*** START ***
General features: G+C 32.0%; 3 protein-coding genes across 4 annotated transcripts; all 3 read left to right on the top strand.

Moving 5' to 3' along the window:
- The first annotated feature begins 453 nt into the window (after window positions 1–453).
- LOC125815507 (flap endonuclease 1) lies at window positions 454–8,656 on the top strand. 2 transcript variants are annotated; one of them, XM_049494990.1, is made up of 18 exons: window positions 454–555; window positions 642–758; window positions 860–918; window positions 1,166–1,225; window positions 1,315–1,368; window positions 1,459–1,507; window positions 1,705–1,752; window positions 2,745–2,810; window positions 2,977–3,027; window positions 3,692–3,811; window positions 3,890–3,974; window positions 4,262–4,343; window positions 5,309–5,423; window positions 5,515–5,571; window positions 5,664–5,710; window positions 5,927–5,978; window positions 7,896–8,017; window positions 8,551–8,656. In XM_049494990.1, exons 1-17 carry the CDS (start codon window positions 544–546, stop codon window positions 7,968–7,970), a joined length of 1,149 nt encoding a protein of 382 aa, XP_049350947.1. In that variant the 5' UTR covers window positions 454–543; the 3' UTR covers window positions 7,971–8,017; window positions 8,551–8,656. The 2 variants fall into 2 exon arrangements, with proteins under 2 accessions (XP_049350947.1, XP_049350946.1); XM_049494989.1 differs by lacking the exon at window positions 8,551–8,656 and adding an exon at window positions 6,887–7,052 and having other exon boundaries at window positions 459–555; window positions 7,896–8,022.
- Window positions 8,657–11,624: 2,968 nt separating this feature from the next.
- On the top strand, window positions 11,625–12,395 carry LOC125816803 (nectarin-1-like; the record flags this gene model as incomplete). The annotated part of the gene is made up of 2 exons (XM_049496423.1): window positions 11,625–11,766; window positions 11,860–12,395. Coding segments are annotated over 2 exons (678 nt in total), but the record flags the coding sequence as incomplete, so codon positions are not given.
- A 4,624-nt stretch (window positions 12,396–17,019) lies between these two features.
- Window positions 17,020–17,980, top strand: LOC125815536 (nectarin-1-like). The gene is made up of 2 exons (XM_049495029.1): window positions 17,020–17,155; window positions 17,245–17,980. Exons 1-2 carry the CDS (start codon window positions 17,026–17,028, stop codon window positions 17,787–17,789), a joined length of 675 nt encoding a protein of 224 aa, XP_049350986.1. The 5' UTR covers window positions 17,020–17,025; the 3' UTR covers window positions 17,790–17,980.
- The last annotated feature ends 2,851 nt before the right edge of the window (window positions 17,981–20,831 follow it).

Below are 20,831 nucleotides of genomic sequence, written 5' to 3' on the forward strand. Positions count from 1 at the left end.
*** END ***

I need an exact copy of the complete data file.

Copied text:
General features: G+C 32.0%; 3 protein-coding genes across 4 annotated transcripts; all 3 read left to right on the top strand.

Moving 5' to 3' along the window:
- The first annotated feature begins 453 nt into the window (after window positions 1–453).
- LOC125815507 (flap endonuclease 1) lies at window positions 454–8,656 on the top strand. 2 transcript variants are annotated; one of them, XM_049494990.1, is made up of 18 exons: window positions 454–555; window positions 642–758; window positions 860–918; window positions 1,166–1,225; window positions 1,315–1,368; window positions 1,459–1,507; window positions 1,705–1,752; window positions 2,745–2,810; window positions 2,977–3,027; window positions 3,692–3,811; window positions 3,890–3,974; window positions 4,262–4,343; window positions 5,309–5,423; window positions 5,515–5,571; window positions 5,664–5,710; window positions 5,927–5,978; window positions 7,896–8,017; window positions 8,551–8,656. In XM_049494990.1, exons 1-17 carry the CDS (start codon window positions 544–546, stop codon window positions 7,968–7,970), a joined length of 1,149 nt encoding a protein of 382 aa, XP_049350947.1. In that variant the 5' UTR covers window positions 454–543; the 3' UTR covers window positions 7,971–8,017; window positions 8,551–8,656. The 2 variants fall into 2 exon arrangements, with proteins under 2 accessions (XP_049350947.1, XP_049350946.1); XM_049494989.1 differs by lacking the exon at window positions 8,551–8,656 and adding an exon at window positions 6,887–7,052 and having other exon boundaries at window positions 459–555; window positions 7,896–8,022.
- Window positions 8,657–11,624: 2,968 nt separating this feature from the next.
- On the top strand, window positions 11,625–12,395 carry LOC125816803 (nectarin-1-like; the record flags this gene model as incomplete). The annotated part of the gene is made up of 2 exons (XM_049496423.1): window positions 11,625–11,766; window positions 11,860–12,395. Coding segments are annotated over 2 exons (678 nt in total), but the record flags the coding sequence as incomplete, so codon positions are not given.
- A 4,624-nt stretch (window positions 12,396–17,019) lies between these two features.
- Window positions 17,020–17,980, top strand: LOC125815536 (nectarin-1-like). The gene is made up of 2 exons (XM_049495029.1): window positions 17,020–17,155; window positions 17,245–17,980. Exons 1-2 carry the CDS (start codon window positions 17,026–17,028, stop codon window positions 17,787–17,789), a joined length of 675 nt encoding a protein of 224 aa, XP_049350986.1. The 5' UTR covers window positions 17,020–17,025; the 3' UTR covers window positions 17,790–17,980.
- The last annotated feature ends 2,851 nt before the right edge of the window (window positions 17,981–20,831 follow it).

Below are 20,831 nucleotides of genomic sequence, written 5' to 3' on the forward strand. Positions count from 1 at the left end.